BikeLafayette’s newly appointed executive director, Monique Koll, has ambitious plans in leading the city’s biking advocacy group, taking the helm two years after being hit by an unlicensed driver in 2012.

Koll is the nonprofit group’s first official employee, signaling the next step in the organization’s push to make Lafayette a safer place for cyclists and pedestrians alike.

“I am incredibly honored to be executive director,” said Koll, a 37-year-old New Orleans native. “I am a veterinarian by trade, but because of my injury, it’s still going to be a while before I can practice veterinary medicine and surgery. This is an incredibly great opportunity for me just to be able to represent bikes this way.”

With the rise in biking around Lafayette, Koll’s appointment was not taken lightly, said BikeLafayette Vice President Jon Langlinais.

“We had an excellent applicant pool with outstanding candidates, and we appreciate everyone that took the time to apply,” Langlinais said in an announcement of the new position. “This is new ground for BikeLafayette, and the fact that we had such qualified people that want to work in the area of bicycle advocacy speaks volumes for our community as a whole.”

Koll said she needs to secure funding sources to hire another employee and for other costs, but once the foundation is built, the sky’s the limit.

Koll also plans advocacy training for members and attending government hearings on anything concerning bikes and pedestrians.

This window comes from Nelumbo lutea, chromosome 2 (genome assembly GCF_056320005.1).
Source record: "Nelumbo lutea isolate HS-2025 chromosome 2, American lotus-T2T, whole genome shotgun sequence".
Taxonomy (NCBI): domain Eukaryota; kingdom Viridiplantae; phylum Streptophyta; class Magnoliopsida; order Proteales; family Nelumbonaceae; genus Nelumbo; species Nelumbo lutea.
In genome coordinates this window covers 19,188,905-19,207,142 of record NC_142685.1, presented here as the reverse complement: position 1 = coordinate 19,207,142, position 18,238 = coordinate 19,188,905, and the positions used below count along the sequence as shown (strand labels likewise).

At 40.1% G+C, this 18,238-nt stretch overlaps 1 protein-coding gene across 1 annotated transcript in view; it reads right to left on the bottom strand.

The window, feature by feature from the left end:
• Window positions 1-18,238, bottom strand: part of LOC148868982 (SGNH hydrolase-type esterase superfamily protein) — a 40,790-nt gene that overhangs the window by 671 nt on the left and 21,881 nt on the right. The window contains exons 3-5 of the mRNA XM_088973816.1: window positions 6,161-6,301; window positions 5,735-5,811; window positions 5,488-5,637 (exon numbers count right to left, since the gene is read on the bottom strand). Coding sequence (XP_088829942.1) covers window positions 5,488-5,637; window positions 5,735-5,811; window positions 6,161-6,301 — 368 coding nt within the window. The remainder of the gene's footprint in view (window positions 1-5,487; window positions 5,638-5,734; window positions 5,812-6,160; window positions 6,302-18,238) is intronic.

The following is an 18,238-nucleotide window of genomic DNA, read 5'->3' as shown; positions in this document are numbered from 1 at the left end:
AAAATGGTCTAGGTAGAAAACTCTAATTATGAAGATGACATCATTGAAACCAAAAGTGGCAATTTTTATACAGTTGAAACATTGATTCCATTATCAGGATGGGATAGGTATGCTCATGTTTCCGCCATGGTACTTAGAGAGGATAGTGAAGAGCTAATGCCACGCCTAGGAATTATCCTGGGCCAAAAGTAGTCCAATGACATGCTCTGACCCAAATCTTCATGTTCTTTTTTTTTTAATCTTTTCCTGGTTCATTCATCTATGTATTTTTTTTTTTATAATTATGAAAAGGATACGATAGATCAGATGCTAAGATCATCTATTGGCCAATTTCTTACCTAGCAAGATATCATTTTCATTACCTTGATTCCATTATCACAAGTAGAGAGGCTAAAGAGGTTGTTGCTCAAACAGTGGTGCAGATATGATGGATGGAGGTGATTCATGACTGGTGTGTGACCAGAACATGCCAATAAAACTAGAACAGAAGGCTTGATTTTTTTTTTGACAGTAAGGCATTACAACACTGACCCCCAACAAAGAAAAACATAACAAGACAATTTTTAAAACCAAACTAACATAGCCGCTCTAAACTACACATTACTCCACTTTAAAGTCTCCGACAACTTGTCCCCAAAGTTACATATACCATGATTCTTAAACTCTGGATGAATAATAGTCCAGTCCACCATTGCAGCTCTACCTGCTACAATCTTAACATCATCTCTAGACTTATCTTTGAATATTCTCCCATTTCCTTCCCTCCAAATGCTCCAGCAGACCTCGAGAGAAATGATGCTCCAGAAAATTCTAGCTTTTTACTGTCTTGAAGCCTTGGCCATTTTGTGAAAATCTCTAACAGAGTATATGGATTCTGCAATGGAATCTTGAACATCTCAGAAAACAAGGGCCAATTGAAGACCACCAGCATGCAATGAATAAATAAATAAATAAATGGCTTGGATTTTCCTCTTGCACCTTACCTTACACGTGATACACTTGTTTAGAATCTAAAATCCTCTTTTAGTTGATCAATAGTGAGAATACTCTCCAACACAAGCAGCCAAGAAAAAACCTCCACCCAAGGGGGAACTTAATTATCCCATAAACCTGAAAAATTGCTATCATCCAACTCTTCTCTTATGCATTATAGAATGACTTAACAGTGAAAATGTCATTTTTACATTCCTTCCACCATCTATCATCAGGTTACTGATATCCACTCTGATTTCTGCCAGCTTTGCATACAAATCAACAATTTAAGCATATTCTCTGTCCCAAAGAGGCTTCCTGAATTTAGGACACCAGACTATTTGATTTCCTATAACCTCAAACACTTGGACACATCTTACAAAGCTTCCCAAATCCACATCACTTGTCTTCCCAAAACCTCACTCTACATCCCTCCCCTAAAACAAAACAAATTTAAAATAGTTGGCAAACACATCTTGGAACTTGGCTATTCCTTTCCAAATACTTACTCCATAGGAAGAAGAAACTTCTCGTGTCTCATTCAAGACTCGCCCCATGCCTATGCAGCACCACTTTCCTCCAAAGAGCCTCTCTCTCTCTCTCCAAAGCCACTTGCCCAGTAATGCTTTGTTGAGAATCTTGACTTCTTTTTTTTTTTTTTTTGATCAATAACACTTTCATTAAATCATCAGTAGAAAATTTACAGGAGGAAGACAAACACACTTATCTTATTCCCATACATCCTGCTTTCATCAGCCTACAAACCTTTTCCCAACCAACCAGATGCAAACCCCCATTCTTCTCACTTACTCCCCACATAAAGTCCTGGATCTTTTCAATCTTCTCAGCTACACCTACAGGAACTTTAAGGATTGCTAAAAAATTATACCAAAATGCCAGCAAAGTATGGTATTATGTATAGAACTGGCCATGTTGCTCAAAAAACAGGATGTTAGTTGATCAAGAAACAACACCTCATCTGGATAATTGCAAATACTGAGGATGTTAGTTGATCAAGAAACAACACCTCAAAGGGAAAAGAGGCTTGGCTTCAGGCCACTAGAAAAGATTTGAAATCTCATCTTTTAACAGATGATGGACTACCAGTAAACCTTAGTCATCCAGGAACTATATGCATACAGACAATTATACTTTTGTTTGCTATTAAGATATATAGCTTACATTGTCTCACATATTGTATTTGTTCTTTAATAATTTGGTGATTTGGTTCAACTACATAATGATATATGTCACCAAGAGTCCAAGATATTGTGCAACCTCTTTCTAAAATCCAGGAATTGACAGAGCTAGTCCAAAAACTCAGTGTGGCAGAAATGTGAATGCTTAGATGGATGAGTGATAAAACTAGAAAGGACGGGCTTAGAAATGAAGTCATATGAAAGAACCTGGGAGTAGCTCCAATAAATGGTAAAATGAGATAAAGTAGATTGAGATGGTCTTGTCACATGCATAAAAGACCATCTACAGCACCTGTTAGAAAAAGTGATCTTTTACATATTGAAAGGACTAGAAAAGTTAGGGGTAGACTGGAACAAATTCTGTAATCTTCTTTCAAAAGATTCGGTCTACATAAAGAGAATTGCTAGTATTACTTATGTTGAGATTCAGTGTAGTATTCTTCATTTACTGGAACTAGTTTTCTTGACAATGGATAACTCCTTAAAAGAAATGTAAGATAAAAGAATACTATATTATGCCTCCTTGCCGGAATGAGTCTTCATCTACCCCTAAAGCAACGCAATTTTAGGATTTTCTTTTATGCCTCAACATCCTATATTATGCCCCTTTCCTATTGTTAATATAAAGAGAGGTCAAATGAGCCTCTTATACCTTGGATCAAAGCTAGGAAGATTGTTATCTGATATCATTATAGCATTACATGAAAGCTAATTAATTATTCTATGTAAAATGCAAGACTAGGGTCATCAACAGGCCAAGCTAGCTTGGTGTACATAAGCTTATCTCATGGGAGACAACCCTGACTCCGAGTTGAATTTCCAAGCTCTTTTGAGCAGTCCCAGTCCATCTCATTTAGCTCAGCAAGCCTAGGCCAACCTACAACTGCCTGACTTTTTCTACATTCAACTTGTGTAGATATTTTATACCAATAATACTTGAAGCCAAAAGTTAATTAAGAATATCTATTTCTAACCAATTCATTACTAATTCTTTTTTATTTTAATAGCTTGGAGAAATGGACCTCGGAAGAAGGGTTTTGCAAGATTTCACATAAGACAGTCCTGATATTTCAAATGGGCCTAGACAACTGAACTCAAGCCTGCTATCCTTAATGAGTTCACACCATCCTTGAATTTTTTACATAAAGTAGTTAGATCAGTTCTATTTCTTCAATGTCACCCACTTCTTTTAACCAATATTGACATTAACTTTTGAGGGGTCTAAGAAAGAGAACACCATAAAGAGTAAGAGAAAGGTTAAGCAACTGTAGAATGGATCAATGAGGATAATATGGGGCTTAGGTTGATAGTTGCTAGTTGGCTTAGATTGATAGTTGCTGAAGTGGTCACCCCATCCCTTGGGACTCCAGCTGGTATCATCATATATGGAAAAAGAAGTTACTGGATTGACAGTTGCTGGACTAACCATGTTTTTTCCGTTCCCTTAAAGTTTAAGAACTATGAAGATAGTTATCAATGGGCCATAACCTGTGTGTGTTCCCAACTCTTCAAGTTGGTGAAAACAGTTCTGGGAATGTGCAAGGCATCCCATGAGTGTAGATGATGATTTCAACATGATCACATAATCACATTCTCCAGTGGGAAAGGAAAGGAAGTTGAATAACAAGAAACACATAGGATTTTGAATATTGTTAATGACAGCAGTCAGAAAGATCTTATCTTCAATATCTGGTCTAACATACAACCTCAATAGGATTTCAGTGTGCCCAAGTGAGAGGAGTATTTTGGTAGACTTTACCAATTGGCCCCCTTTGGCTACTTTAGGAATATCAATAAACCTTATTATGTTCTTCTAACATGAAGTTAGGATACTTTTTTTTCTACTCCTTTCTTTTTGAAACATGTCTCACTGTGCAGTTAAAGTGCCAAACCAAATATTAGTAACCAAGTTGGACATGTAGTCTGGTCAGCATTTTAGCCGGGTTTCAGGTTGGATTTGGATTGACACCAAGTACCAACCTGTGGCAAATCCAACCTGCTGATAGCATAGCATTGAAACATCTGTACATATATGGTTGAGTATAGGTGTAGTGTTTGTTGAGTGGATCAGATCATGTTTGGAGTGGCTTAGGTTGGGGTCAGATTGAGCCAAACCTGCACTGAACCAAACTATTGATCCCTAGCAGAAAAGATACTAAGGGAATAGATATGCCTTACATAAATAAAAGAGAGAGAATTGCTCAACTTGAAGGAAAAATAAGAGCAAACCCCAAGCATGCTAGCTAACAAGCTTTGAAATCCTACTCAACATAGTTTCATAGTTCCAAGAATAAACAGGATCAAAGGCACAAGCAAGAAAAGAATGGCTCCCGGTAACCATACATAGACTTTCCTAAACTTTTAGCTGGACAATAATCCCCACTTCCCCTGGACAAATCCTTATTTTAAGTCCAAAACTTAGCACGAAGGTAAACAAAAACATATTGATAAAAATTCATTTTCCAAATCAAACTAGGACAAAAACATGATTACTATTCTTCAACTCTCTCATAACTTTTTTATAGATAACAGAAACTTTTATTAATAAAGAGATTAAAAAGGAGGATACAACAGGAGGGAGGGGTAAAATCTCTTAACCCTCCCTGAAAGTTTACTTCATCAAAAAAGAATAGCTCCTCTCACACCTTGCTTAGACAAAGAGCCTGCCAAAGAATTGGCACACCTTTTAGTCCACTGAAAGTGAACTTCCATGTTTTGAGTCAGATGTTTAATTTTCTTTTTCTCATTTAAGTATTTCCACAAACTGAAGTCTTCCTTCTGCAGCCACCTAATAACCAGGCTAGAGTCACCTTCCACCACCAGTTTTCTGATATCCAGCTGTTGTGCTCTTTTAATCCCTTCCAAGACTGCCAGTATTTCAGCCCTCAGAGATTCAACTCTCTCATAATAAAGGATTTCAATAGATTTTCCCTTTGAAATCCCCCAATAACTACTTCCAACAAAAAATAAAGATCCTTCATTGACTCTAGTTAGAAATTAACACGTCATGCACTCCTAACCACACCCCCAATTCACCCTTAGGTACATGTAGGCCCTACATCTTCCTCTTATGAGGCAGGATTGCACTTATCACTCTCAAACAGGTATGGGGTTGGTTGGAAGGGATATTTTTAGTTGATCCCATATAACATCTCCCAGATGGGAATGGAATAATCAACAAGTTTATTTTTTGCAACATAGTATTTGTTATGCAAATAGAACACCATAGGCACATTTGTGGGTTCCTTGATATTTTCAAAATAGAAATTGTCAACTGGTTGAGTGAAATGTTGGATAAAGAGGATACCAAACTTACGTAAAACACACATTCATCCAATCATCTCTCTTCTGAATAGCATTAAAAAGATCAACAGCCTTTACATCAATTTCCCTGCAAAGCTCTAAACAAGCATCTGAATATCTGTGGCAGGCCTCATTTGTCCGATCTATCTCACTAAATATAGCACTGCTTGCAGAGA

“What’s good for one of those groups of nonmotorized vehicles is good for everybody,” she said.

Cooperation with local government has been great, she said.

“They recognize that as our city grows, you can’t build yourself out of congestion — you have to build up,” she said. “The only way to do that, because we’re not going to be able to add extra lanes downtown, is to become more bicycle and pedestrian friendly and to promote that. It’s really great to work with a government that does recognize that.”

Koll began biking as a way to get in shape in 2010, she said.

“I’m a single mom, and my son told me, ‘I know you’re not old because you’re not fat,’ ” she recalled with a chuckle. “I grew up in New Orleans, and even though I love the city I grew up in, we’re not exactly known for our healthy lifestyle. So I had decided to start exercising, eating healthy and so forth.”

From there, Koll started competing in races, but in October 2012, she was hit from behind by an unlicensed driver while riding in Duson.

“I broke his windshield, and he broke my neck, which is the only thing that broke but is incredibly important not to break,” she recalled. “I was wearing my helmet, which is the only thing that saved my life.”

Two years after the accident, she still isn’t able to ride a bike, but she said she has been steadily improving.

“I think it’s will over reason,” she said. “They said I might not be able to walk again, but here I am.”

Upon returning, she began working with BikeLafayette after learning the group held a blood drive in her honor.

“When I got back into town, I was still in a wheelchair, and BikeLafayette found me that way,” she said. “I started advocating for bicycle safety with them, just because I don’t want what happened to me to happen to other people.”